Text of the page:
The New York Times Book Review has announced a new slate of columnists, and popular novelist Jennifer Weiner, a frequent critic of the Times’ coverage, tweeted her thoughts. “New NYTBR columnists. Ladies: lots. Commercial writers: zero,” she wrote. “Wishing NYTBR would just say ‘we exist solely for 5000 readers of literary fiction’ … it’s not a very lively conversation, when both parties make the same points, share the same assumptions.”
When the Atlantic Wire’s culture editor, Alexander Nazaryan, wrote about her tweets, Weiner tweeted some more. She objected to Nazaryan’s characterization of her criticism as “combative,” “polarizing,” and in particular, “strident.” “Men with opinions—even sharply-worded ones—don’t get treated like this,” she wrote. “Whose voices do we lose when women who speak up get slapped with ‘strident’ and told to be ‘quiet?’ ”
Is strident a sexist term? Nazaryan was initially unsure but later amended the post to replace “strident” with “strong,” citing the term’s “historic usage to dismiss women.” A quick survey of writers in my network found that they typically use strident as a synonym for forceful, but the dictionary definition reads more like shrill: Merriam-Webster online defines it as “characterized by harsh, insistent, and discordant sound” and “commanding attention by a loud or obtrusive quality.” Over the past century, published books cataloged by Google refer to a “strident woman” more frequently than they do a “strident man.” In 2008, books in Google’s system used the descriptor for women twice as frequently as they did for men. That’s particularly significant given that books talk about men in general a lot more than they talk about women.
Historically, the word has been conspicuously applied to women who are characterized as “obtrusive” or “discordant” for airing their opinions (particularly, their opinions about being women). In the 1930s, books referred to a “strident feminist” more than it did a “strident critic.” Now, they refer to a “strident critic” much more frequently, but the gender of the critics to whom the term is applied is unclear. Caitlin Moran, in her book How to Be A Woman, suggests that women take back “strident feminist” as a badge of honor. “It’s been so wrong for so long that it’s back to being right again,” she wrote. “They have used it to abuse us! Let’s use it right back at them!” Of course, that kind of reclamation only really works when women are using it to refer to themselves.
Men, of course, are also described as strident on occasion. Book blogger D.G. Meyers was recently described as strident by the New York Daily News. Also deemed strident Thursday: Vladimir Putin, in USA Today, for his “strident defense of a Syrian regime that has killed thousands of its people.” (Not exactly a flattering comparison for Weiner.) But again, it’s difficult to assess whether a couple of anecdotes make the term gender-neutral or whether the word is typically wielded in a gendered context.
All of this bean counting aside: Is it ever acceptable to refer to a woman as strident? What if she is harsh and obtrusive? While I’ve appreciated some of Weiner’s feminist commentary about the publishing industry, her approach can be grating for reasons unrelated to her gender. I find it obnoxious that she conflates the problem of gender representation in book publishing and reviewing (socially important) with her advocacy for commercial writers (mostly self-serving). When she lumped in criticism of the term strident with words like combative and polarizing, it looked like an attempt to brush off fair criticism of her approach as gender-based harassment. (Nazaryan declined to delete “polarizing” and “combative” from the piece, saying those words “accurately describe her public criticisms”; for what it’s worth, books refer to a “combative man” more frequently than they do a “combative woman.”) I rolled my eyes when Weiner quoted AP style to critique the Atlantic Wire for failing to contact her for comment on its blog post about her publicly available tweets. (As if one news organization’s policies have jurisdiction over the entire Internet! After all, Weiner didn’t quote a rep from the New York Times Book Review when she tweeted her criticism about its columnists.) And when one of her followers mentioned that she’d seen the term strident applied to Lindsey Graham, Weiner joked, “Lindsay. Girl’s name,” which struck me as dismissive and, crucially, unfunny.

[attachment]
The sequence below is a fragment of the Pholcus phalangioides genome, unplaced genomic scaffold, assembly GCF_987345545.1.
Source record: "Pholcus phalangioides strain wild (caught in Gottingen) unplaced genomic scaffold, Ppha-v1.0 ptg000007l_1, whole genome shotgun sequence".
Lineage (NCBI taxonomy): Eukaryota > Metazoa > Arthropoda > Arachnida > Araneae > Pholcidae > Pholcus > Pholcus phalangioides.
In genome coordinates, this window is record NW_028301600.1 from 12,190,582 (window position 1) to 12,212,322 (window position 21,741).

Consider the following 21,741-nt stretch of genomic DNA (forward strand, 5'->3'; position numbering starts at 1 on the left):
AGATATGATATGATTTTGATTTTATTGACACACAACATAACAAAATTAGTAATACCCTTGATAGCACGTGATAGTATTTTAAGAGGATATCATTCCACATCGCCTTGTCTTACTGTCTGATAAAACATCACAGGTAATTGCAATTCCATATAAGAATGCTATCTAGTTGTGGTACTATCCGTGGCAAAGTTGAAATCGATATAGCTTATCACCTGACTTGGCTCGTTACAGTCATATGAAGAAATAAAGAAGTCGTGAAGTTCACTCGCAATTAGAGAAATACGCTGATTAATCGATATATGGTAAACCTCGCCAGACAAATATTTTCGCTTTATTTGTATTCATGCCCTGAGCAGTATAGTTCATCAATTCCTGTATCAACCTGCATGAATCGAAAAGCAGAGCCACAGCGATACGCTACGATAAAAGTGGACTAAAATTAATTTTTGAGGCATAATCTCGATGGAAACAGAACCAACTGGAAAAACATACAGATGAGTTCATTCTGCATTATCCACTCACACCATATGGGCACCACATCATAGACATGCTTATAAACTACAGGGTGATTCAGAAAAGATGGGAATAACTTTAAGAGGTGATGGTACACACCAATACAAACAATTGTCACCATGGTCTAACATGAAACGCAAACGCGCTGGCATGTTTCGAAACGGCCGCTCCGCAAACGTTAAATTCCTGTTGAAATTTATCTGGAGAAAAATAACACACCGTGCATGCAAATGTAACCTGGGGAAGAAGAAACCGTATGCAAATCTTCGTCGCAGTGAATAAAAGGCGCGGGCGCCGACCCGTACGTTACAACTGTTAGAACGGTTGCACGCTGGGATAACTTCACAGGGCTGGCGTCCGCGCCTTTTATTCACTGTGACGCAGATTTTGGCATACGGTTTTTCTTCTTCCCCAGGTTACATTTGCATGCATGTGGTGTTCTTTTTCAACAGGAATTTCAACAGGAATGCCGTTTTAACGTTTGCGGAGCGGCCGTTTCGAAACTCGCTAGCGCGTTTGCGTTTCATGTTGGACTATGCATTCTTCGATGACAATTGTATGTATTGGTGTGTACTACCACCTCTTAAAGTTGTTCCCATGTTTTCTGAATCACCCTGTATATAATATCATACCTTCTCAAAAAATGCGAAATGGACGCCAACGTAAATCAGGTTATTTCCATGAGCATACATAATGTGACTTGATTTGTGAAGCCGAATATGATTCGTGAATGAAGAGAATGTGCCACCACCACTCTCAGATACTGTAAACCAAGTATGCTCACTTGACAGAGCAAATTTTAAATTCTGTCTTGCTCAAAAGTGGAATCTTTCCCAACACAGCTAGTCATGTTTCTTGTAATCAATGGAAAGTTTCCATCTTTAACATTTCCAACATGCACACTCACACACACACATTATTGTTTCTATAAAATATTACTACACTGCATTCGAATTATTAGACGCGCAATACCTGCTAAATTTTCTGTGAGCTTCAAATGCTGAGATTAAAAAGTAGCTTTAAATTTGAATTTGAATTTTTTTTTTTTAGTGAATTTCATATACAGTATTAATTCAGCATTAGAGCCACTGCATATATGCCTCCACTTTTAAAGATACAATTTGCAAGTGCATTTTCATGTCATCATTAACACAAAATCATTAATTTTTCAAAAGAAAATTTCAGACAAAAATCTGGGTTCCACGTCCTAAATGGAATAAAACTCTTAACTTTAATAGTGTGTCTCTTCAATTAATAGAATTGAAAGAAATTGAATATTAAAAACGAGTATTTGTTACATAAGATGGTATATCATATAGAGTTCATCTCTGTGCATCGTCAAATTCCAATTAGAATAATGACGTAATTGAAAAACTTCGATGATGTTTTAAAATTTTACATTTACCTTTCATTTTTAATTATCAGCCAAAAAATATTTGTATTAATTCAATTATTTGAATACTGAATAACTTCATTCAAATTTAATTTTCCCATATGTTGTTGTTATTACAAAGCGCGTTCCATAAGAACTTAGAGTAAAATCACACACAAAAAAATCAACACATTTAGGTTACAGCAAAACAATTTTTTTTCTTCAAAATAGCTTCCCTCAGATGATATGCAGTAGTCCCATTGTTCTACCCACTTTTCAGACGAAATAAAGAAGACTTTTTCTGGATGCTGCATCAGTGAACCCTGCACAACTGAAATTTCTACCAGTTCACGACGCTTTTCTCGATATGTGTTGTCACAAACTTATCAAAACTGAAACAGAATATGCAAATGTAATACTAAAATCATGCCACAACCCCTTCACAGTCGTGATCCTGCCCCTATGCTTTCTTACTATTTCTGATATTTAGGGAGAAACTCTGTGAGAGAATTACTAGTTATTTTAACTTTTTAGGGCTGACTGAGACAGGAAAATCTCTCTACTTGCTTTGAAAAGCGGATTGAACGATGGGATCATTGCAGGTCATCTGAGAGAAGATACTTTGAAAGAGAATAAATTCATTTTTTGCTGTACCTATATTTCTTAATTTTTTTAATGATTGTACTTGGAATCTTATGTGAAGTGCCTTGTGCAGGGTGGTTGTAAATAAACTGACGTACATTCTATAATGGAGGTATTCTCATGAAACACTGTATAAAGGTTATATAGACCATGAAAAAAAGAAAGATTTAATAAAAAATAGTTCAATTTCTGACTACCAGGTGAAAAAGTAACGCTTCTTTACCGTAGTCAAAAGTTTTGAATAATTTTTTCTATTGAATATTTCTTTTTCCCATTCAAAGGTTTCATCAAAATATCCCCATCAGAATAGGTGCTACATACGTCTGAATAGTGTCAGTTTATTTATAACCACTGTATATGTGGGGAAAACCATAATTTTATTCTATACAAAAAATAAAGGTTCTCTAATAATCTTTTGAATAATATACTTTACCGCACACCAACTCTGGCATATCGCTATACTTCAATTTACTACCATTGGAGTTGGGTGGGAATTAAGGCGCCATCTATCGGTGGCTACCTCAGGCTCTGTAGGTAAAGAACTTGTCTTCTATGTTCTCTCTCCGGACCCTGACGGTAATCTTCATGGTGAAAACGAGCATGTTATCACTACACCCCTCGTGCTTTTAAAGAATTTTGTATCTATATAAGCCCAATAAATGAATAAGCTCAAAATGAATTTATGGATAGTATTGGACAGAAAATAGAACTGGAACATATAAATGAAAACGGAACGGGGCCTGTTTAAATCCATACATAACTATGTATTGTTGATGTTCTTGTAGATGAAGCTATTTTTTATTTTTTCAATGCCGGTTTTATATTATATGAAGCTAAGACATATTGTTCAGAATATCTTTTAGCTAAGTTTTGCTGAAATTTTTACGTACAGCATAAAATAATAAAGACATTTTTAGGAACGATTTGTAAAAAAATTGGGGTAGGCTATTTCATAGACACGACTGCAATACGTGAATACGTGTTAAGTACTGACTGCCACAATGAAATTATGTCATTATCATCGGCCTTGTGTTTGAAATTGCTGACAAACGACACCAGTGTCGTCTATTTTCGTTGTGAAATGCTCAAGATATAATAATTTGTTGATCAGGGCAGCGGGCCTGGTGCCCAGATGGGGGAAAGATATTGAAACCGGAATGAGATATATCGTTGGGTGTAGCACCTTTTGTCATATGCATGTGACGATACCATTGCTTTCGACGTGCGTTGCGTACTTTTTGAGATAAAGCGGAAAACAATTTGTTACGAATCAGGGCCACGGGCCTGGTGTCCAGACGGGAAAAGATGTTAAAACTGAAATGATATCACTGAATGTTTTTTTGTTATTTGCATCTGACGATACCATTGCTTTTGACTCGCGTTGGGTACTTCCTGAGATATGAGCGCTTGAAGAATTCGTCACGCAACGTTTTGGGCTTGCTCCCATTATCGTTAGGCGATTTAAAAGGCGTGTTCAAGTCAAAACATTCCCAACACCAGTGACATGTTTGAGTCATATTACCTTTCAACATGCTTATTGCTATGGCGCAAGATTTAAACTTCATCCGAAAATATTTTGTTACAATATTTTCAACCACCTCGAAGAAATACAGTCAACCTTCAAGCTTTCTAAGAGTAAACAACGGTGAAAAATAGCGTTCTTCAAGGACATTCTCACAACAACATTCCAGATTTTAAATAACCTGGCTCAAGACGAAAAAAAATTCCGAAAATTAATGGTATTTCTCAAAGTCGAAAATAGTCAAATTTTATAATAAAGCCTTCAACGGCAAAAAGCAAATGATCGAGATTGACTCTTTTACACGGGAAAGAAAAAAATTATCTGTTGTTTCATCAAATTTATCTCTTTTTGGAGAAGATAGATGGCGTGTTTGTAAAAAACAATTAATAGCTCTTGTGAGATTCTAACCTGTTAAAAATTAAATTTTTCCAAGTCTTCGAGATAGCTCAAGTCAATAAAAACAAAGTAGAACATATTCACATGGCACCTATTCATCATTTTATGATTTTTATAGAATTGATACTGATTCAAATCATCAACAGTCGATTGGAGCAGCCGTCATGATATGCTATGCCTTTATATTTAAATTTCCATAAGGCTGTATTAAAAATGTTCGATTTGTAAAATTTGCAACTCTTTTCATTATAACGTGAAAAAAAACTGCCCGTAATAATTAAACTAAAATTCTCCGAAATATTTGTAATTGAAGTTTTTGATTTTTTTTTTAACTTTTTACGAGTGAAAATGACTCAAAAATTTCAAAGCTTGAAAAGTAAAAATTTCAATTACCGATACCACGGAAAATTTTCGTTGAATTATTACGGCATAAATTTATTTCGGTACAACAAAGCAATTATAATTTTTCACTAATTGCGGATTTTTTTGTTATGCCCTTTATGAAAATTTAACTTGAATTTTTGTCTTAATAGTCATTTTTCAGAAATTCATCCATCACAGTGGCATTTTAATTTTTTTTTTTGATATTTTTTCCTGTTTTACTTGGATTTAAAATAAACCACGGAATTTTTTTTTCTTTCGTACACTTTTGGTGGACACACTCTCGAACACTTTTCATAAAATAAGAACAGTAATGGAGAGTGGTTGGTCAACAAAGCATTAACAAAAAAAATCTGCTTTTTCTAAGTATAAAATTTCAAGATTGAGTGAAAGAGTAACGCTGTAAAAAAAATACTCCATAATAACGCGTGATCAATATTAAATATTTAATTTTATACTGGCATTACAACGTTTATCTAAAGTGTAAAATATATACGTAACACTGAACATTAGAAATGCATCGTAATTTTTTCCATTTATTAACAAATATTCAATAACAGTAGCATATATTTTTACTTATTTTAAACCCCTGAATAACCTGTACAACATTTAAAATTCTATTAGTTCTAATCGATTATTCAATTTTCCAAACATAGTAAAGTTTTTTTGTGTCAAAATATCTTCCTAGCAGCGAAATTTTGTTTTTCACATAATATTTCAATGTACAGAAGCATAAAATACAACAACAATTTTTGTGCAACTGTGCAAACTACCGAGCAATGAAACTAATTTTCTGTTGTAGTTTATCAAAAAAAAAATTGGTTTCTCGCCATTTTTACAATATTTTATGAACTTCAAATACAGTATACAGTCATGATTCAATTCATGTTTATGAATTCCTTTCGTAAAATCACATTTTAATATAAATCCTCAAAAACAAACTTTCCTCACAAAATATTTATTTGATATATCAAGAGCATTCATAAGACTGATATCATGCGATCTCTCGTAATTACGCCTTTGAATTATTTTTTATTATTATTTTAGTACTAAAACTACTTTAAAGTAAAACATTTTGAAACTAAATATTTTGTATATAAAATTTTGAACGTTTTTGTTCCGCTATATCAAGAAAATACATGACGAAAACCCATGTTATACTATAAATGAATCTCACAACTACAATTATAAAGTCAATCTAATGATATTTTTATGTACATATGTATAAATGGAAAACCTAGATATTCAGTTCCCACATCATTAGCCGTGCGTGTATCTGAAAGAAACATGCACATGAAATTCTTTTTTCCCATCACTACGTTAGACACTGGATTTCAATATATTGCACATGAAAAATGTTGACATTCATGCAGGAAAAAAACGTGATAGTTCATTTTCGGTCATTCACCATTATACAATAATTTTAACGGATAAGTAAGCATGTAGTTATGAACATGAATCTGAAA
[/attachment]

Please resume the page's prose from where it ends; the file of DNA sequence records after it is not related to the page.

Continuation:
But it’s easy for me to claim that my criticisms of Weiner are unrelated to her gender. It’s a lot harder for women to pick apart whether potentially sexist terms are being employed in a malicious context or a benign one. In 1970, Harvard professor Chester M. Pierce coined the term “microaggression” to refer to minor slights that are “subtle” and often subliminal, but that nevertheless contribute to a culture of racial or gender harassment. One of the most pernicious aspects of microaggressions is that they’re more difficult to assess than more explicit threats. Did that person just cross the street to avoid the black man walking her way, or because her route just happened to take her there? Did he call her strident because she’s a woman, or because she’s strident? As a woman, I understand that because targets of microaggressions are often criticized as overreacting or playing the race or gender card, these potential slights are allowed to slide under the radar unchecked. But from a writer’s perspective, it seems unreasonable to totally excise certain descriptors from the English language—or to only apply them to men—in order to avoid the perception of sexism. Nazaryan told Weiner that he deleted “strident” because “the goal was never to cause offense, only to chronicle your ongoing conversation with [the Times].” Better to just use “aggressive” next time. Wait—is that one OK?